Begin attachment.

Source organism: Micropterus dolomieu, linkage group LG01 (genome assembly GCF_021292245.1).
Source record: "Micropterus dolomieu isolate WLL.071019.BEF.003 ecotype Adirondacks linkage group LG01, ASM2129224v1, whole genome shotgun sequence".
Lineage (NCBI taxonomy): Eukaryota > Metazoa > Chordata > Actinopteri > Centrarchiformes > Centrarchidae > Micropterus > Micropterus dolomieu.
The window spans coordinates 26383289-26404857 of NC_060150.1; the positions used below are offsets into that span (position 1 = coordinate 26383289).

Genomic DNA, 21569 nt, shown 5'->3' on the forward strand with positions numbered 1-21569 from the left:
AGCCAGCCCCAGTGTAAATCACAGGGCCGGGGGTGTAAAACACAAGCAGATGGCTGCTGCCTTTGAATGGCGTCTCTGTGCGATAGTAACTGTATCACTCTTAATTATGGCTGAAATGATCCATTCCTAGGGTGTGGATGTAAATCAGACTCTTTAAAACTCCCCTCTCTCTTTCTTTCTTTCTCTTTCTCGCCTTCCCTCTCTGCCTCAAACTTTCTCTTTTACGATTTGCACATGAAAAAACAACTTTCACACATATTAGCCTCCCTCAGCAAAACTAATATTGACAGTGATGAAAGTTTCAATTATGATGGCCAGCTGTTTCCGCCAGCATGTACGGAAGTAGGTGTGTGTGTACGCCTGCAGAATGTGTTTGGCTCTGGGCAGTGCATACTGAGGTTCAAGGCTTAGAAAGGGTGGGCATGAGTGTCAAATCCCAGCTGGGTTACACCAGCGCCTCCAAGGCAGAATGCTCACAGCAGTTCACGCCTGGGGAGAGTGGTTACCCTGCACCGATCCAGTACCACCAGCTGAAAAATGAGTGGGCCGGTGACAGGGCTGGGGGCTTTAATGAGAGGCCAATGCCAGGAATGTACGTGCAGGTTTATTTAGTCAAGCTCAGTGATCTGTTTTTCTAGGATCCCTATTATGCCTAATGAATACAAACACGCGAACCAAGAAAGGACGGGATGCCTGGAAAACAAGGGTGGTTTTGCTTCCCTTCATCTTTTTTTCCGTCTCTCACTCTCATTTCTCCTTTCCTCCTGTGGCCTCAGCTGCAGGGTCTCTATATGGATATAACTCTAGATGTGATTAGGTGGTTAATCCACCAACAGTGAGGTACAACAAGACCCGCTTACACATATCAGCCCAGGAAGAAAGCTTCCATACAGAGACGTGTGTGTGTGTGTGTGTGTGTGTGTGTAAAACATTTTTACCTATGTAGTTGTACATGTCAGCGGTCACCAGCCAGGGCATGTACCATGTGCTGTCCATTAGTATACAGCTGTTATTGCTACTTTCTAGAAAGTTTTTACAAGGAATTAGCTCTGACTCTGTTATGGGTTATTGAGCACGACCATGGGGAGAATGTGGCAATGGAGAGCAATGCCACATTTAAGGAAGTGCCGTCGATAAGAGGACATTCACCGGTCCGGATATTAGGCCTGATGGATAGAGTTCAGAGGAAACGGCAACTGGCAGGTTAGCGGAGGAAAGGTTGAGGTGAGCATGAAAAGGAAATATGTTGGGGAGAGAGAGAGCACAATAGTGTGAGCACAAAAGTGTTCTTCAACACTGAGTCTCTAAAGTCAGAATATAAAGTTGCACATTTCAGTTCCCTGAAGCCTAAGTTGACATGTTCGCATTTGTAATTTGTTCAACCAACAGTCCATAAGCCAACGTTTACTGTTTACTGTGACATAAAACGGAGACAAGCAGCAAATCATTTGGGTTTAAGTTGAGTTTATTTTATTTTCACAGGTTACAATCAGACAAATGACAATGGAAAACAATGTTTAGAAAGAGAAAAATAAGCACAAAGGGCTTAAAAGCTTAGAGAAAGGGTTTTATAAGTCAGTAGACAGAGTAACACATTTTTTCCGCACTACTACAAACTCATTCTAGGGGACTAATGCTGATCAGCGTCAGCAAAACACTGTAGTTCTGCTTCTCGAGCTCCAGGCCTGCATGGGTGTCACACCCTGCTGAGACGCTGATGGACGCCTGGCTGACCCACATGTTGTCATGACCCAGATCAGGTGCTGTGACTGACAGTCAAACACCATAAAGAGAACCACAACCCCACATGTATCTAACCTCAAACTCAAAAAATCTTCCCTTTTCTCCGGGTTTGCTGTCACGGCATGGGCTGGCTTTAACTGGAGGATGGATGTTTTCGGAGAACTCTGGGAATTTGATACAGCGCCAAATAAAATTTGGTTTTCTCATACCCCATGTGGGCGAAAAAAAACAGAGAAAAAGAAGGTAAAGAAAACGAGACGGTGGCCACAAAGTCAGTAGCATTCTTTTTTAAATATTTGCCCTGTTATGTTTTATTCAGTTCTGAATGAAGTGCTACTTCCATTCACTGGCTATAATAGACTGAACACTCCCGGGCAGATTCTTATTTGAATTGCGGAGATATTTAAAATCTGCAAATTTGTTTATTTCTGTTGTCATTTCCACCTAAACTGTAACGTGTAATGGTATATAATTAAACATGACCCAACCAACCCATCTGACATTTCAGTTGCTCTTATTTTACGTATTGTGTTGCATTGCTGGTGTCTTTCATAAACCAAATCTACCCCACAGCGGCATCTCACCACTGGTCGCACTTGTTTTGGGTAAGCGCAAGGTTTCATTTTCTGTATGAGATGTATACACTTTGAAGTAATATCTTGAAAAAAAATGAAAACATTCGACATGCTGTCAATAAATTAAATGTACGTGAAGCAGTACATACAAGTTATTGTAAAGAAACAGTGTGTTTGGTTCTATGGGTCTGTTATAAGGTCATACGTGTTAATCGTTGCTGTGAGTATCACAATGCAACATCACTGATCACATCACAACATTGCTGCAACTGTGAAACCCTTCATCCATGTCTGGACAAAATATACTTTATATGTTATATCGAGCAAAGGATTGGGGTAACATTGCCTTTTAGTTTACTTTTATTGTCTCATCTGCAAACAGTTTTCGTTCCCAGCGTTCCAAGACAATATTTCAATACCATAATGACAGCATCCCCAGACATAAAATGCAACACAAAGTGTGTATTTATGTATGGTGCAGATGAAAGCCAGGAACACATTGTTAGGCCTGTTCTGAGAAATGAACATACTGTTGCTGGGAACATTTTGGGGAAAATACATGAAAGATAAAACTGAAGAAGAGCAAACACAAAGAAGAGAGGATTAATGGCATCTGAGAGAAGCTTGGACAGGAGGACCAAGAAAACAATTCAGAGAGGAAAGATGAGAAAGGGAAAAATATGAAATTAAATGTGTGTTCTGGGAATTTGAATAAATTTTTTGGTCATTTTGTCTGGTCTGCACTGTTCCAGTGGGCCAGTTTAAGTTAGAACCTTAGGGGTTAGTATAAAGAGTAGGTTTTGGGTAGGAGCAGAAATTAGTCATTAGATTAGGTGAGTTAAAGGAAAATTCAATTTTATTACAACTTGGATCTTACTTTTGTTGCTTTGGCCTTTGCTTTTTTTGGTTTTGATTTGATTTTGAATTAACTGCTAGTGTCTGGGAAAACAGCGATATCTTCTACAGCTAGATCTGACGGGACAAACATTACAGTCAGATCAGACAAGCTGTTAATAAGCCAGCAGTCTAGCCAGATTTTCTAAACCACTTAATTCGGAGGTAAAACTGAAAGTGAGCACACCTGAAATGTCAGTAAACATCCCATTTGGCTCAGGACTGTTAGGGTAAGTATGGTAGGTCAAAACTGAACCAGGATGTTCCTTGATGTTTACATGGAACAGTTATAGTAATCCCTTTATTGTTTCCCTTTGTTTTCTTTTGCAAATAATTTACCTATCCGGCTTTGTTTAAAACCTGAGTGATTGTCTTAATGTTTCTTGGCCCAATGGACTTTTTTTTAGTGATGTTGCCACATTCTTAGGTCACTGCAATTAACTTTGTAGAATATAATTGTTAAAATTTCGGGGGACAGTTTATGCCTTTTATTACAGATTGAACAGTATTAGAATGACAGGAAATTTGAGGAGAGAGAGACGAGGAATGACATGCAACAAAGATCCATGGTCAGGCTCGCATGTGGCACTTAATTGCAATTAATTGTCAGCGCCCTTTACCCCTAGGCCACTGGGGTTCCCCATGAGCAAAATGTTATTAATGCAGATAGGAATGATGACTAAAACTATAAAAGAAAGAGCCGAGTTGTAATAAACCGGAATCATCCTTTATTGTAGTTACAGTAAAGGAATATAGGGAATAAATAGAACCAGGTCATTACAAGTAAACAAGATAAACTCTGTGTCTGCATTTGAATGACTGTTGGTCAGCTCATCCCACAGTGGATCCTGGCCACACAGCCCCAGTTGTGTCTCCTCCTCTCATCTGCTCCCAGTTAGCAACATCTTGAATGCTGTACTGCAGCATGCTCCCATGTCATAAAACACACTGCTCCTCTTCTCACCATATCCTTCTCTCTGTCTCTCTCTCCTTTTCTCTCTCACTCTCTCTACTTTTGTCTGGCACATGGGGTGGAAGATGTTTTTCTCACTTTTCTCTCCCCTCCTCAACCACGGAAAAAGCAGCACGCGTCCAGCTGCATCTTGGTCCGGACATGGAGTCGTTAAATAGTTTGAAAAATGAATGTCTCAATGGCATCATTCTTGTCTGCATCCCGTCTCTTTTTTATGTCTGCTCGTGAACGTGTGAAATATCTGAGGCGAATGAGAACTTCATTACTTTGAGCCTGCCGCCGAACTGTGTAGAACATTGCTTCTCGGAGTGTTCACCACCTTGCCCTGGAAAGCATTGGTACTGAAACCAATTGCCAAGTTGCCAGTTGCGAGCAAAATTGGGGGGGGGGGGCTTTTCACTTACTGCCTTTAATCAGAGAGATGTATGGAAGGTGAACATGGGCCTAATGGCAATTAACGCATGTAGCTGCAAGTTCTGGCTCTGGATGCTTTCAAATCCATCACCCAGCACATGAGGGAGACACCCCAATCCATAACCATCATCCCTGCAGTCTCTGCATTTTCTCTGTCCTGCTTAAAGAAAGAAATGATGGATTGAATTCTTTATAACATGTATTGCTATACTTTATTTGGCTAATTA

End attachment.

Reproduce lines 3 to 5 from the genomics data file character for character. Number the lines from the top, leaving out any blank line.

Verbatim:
Lineage (NCBI taxonomy): Eukaryota > Metazoa > Chordata > Actinopteri > Centrarchiformes > Centrarchidae > Micropterus > Micropterus dolomieu.
The window spans coordinates 26383289-26404857 of NC_060150.1; the positions used below are offsets into that span (position 1 = coordinate 26383289).

Genomic DNA, 21569 nt, shown 5'->3' on the forward strand with positions numbered 1-21569 from the left: